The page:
We’ve all been there. You need to find a phone number or email address for a contact. You know you have the information somewhere, but you can’t remember where. Was it in your email? On a post-it?
A customer relationship management (CRM) system stores all the information on customers, leads, opportunities and more in one place.
But CRM systems take organization one step further. With just a few clicks of a button you can know the last time you spoke to a contact, whether that was a face-to-face conversation, email or phone call. This can be especially important when it comes to your leads and opportunities so that you can turn them into customers.
Understanding the difference between a lead and an opportunity can assist you in knowing how to move them down the sales pipeline.
A lead is essentially just a scrap of information about a person or business who could possibly want to buy your product or service. For instance, if you purchase a leads list from a vendor. You have no previous relationship with the companies on the list and have no touch points with them yet.
An opportunity is a lead that has been “qualified” in some way. For an opportunity, someone already has some kind of relationship with a company, even if it is just a salesperson calling and having a discussion. During that conversation, it has been confirmed that they are in the right industry, in the market (at least potentially) for your product or service, and capable of affording your product or service.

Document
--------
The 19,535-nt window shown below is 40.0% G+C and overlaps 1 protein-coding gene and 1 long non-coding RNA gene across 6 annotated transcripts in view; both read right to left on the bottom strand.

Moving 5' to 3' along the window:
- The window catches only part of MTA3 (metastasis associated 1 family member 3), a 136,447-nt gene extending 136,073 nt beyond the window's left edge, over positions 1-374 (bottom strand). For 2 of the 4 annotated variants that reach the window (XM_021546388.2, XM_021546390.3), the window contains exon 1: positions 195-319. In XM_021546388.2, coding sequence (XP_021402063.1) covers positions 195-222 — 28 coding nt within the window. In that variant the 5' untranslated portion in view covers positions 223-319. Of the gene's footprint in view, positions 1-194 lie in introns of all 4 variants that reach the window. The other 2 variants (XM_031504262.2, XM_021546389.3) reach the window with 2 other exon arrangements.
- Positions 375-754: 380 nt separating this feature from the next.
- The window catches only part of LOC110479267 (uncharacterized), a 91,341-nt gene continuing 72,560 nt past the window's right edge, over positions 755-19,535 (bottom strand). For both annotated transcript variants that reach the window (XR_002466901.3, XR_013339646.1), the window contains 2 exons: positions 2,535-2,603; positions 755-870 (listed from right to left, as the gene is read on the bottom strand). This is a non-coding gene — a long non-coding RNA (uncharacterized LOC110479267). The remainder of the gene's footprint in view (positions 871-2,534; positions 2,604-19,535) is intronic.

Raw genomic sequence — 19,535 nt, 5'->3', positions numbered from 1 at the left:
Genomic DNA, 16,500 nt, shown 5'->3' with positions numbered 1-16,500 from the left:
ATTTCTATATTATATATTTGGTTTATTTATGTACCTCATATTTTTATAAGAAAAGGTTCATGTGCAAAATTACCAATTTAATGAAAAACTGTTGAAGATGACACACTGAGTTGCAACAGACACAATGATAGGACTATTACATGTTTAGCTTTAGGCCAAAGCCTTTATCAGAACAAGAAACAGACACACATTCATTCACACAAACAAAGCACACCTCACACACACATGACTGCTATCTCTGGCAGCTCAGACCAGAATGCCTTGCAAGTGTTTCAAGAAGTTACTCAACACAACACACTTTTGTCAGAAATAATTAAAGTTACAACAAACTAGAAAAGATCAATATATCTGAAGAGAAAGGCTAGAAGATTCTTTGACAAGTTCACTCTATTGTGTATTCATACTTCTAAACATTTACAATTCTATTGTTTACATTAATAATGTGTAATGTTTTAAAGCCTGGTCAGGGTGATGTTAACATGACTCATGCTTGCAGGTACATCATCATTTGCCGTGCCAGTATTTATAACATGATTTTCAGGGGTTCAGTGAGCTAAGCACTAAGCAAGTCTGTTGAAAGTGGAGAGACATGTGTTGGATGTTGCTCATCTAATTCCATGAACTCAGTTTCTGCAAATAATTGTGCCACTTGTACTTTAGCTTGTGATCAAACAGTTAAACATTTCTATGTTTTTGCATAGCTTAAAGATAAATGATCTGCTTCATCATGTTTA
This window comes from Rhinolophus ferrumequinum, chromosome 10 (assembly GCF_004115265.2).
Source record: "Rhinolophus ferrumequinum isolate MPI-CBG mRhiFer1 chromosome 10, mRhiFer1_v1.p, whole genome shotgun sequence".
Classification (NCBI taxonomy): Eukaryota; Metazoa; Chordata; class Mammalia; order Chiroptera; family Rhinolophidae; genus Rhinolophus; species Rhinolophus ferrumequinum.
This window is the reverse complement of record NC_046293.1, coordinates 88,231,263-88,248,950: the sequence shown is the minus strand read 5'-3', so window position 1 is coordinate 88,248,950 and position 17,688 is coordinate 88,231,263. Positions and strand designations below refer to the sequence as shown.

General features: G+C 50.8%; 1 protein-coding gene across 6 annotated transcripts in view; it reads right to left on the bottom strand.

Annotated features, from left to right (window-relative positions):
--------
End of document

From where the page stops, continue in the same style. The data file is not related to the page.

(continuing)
These two categories are easy for a person to understand, and every sales process uses them in some way. In the sales funnel model, for instance, it’s only the opportunities that make it further down the pipeline to the next step. Leads are the silt you have to sift through to find the gold nuggets of opportunity.
The role of the CRM is to provide tools for the management of these leads and opportunities, improving the process (and even automating it) along the way. A potential customer who is still considered a lead, for instance, would be handled by the Leads module within the CRM. As more information about the lead comes in, it is added to their listing Leads module until some event pushes that data into the Opportunities module.
Additional CRM modules would handle Accounts (companies with whom your organization has a relationship), Contacts (individuals within another company with whom your organization has a relationship), and other details. But how all these pieces fit together — or even if you need all of them — is a much more complex question.
Do you know the difference between a lead and an opportunity? Learn how to best differentiate these terms and utilize your CRM.